Here, the mere clearing of a check is enough because the interstate communication was necessary to complete and conceal Jinian's fraud. The wire transfer was necessary to complete the fraud because, until the checks cleared, Jinian could not be certain it would be Bricsnet that would be swindled. The government introduced evidence that Jinian directed Brown to issue multiple, smaller-denomination checks, rather than a large, lump-sum payment.[6] Such conduct gives rise to inferences that Jinian intended to conceal his transactions entirely from detection by Bricsnet or structure the transactions in a manner that gave them the appearance of regular or necessary business expenditures. Jinian's conduct further suggests that depositing multiple, smaller-denomination checks insulated his conduct from suspicion by or scrutiny from Mechanics Bank about large-sum deposits. Thus, a rational jury could have concluded that Jinian utilized the interstate wires to structure, perpetuate, and conceal his fraudulent scheme.

In short, having considered the principles set forth in Kann and Schmuck, we sustain Jinian's wire fraud conviction.

B.

Next, Jinian, interpreting 18 U.S.C. § 1343 to require that the government prove beyond a reasonable doubt that a defendant intended to use an interstate wire communication as part of a scheme to defraud, contends that the district court erred by failing to instruct the jury that the interstate component of a wire must be reasonably likely or foreseeable. The district court instructed the jury, in relevant part, as follows:

With regard to each of these 14 counts, in order for the defendant to be found guilty . . ., the government must prove each of the following elements beyond a reasonable doubt:

First, the defendant knowingly devised a scheme or plan to defraud or a scheme or plan for obtaining money by means of false or fraudulent pretenses, representations, or promises[.]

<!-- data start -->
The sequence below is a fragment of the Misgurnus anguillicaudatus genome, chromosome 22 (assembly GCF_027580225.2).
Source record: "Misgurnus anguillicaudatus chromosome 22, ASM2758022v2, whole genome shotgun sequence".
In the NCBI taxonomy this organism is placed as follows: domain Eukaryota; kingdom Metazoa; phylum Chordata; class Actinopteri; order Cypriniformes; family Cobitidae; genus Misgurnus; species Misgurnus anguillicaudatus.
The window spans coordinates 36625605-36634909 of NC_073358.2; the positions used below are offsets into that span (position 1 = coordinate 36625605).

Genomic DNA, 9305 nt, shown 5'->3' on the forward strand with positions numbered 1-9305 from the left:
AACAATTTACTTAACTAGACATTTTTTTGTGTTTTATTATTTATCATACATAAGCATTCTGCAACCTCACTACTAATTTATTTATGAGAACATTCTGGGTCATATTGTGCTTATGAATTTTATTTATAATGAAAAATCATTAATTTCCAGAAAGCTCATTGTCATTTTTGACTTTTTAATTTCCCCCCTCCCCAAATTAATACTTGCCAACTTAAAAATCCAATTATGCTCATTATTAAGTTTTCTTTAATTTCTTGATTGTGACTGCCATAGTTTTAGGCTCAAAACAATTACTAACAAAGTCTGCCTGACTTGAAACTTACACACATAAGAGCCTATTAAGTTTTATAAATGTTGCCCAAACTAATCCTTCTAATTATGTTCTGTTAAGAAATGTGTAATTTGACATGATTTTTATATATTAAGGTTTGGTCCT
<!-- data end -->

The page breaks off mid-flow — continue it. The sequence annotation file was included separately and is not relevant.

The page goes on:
Third, the defendant acted with the intent to defraud; that is, the intent to deceive or cheat[.] And fourth, the defendant used or caused to be used a wire communication in interstate commerce to carry out or attempt to carry out an essential part of the scheme.
A wire fraud involves the use of wire in interstate commerce. An interstate wire communication includes a wire transmission so long as it goes across a state line.
A wiring is caused when one knows that a wire will be used in the ordinary course of business or when one can reasonably foresee such use. It does not matter whether the information wired was itself false or deceptive so long as the wire was used as part of the scheme, nor does it matter whether the scheme or plan was successful or that any money was obtained.
An intent to defraud is an intent to deceive or cheat.

These jury instructions fairly and adequately covered the elements of wire fraud. See Pelisamen, 641 F.3d at 409; Knapp, 120 F.3d at 930.

While there is a presumption in favor of finding an intent requirement in each statutory element that criminalizes otherwise innocent conduct, United States v. X-Citement Video, Inc., 513 U.S. 64, 72 (1994), the Supreme Court has distinguished between proscribed conduct generally and conduct that falls within the scope of congressional regulation. Specifically, it explained that a "requirement is sufficient to confer jurisdiction on the federal courts for what otherwise are state crimes precisely because it implicates factors that are an appropriate subject for federal concern":

The significance of labeling a statutory requirement as "jurisdictional" is not that the requirement is viewed as outside the scope of the evil Congress intended to forestall, but merely that the existence of the fact that confers federal jurisdiction need not be one in the mind of the actor at the time he perpetrates the act made criminal by the federal statute. The question, then, is not whether the requirement is jurisdictional, but whether it is jurisdictional only.